When you play any major or minor scale, you can notice that not all the notes sound equal. Here I'm talking about the concept of constant and inconstant scale degrees.
Constant scale degrees are the 1st, the 3rd, and the 5th (in C major - C, E, and G, in A minor - A, C, and E). They are part of the tonic chord and they are quite stable as opposed to inconstant the 2nd, the 4th, the 6th, and the 7th scale degrees which are unstable. They lead to the closest constant scale degree - the 2nd to the 1st or the 3rd, the 4th to the 3rd or the 5th, the 6th to the 5th, and the 7th upward to the 1st.
Here are the names of the scale degrees:
1st - tonic
2nd - supertonic
3rd - mediant
4th - subdominant
5th - dominant
6th - submediant
7th - subtonic.
The distance between the 1st and the 3rd scale degree is a major 3rd in major keys, and a minor 3rd in minor keys.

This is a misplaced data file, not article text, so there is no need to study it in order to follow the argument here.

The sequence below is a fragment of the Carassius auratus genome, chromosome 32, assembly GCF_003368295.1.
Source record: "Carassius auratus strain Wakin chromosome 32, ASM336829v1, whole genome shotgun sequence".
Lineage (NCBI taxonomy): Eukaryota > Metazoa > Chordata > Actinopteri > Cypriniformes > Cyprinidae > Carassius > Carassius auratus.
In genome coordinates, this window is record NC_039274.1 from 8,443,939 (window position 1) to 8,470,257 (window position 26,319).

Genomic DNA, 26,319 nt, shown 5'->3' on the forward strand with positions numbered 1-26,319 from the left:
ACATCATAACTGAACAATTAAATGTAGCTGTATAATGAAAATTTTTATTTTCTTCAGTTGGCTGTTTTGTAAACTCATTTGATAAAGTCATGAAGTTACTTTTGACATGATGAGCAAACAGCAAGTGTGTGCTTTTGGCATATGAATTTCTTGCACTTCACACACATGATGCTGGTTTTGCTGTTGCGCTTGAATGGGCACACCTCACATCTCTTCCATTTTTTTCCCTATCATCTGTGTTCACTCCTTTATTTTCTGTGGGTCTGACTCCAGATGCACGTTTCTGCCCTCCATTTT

When you look at your organ piece and want to figure out the meaning of the notes, it's good to think about each note in terms of scale degrees. But keep in mind that the piece might have quite a few modulations (excursions into other keys) so you have to think about scale degrees in a new key as well (for example C in C major is the 1st scale degree but in G major it's the 4th scale degree.
[HT to Andreas]
Ausra's Harmony Exercise:
Practice ascending chromatic sequence in A major. The chords: I-V43-I6 (see video example below):
Do you have a question for Ausra about harmony? You can reach her by email.
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Drs. Vidas Pinkevicius and Ausra Motuzaite-Pinkeviciene
Organists of Vilnius University , creators of Secrets of Organ Playing.
Don't have an organ at home?
Download paper manuals and pedals, print them out, cut the white spaces, tape the sheets together and you'll be ready to practice anywhere where is a desk and floor. Make sure you have a higher chair.